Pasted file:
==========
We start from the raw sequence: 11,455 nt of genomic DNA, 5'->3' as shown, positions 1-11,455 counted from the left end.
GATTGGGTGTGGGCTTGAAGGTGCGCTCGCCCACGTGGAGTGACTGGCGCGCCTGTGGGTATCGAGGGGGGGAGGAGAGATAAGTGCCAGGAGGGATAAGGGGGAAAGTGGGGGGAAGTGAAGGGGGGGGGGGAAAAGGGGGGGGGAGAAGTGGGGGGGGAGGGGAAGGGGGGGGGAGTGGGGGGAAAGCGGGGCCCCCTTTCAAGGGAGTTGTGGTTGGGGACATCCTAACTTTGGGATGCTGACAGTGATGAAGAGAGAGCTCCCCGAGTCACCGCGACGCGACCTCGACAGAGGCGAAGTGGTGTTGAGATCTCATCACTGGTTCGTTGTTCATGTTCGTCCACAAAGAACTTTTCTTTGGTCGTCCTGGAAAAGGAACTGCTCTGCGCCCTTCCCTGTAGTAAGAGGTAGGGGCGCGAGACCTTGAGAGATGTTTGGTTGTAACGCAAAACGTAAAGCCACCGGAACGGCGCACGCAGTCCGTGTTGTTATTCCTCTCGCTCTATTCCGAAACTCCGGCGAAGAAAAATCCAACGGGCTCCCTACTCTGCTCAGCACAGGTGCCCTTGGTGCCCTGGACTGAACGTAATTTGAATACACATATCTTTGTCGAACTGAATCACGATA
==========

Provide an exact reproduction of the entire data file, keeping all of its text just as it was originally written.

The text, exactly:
We start from the raw sequence: 11,455 nt of genomic DNA, 5'->3' as shown, positions 1-11,455 counted from the left end.
GATTGGGTGTGGGCTTGAAGGTGCGCTCGCCCACGTGGAGTGACTGGCGCGCCTGTGGGTATCGAGGGGGGGAGGAGAGATAAGTGCCAGGAGGGATAAGGGGGAAAGTGGGGGGAAGTGAAGGGGGGGGGGGAAAAGGGGGGGGGAGAAGTGGGGGGGGAGGGGAAGGGGGGGGGAGTGGGGGGAAAGCGGGGCCCCCTTTCAAGGGAGTTGTGGTTGGGGACATCCTAACTTTGGGATGCTGACAGTGATGAAGAGAGAGCTCCCCGAGTCACCGCGACGCGACCTCGACAGAGGCGAAGTGGTGTTGAGATCTCATCACTGGTTCGTTGTTCATGTTCGTCCACAAAGAACTTTTCTTTGGTCGTCCTGGAAAAGGAACTGCTCTGCGCCCTTCCCTGTAGTAAGAGGTAGGGGCGCGAGACCTTGAGAGATGTTTGGTTGTAACGCAAAACGTAAAGCCACCGGAACGGCGCACGCAGTCCGTGTTGTTATTCCTCTCGCTCTATTCCGAAACTCCGGCGAAGAAAAATCCAACGGGCTCCCTACTCTGCTCAGCACAGGTGCCCTTGGTGCCCTGGACTGAACGTAATTTGAATACACATATCTTTGTCGAACTGAATCACGATA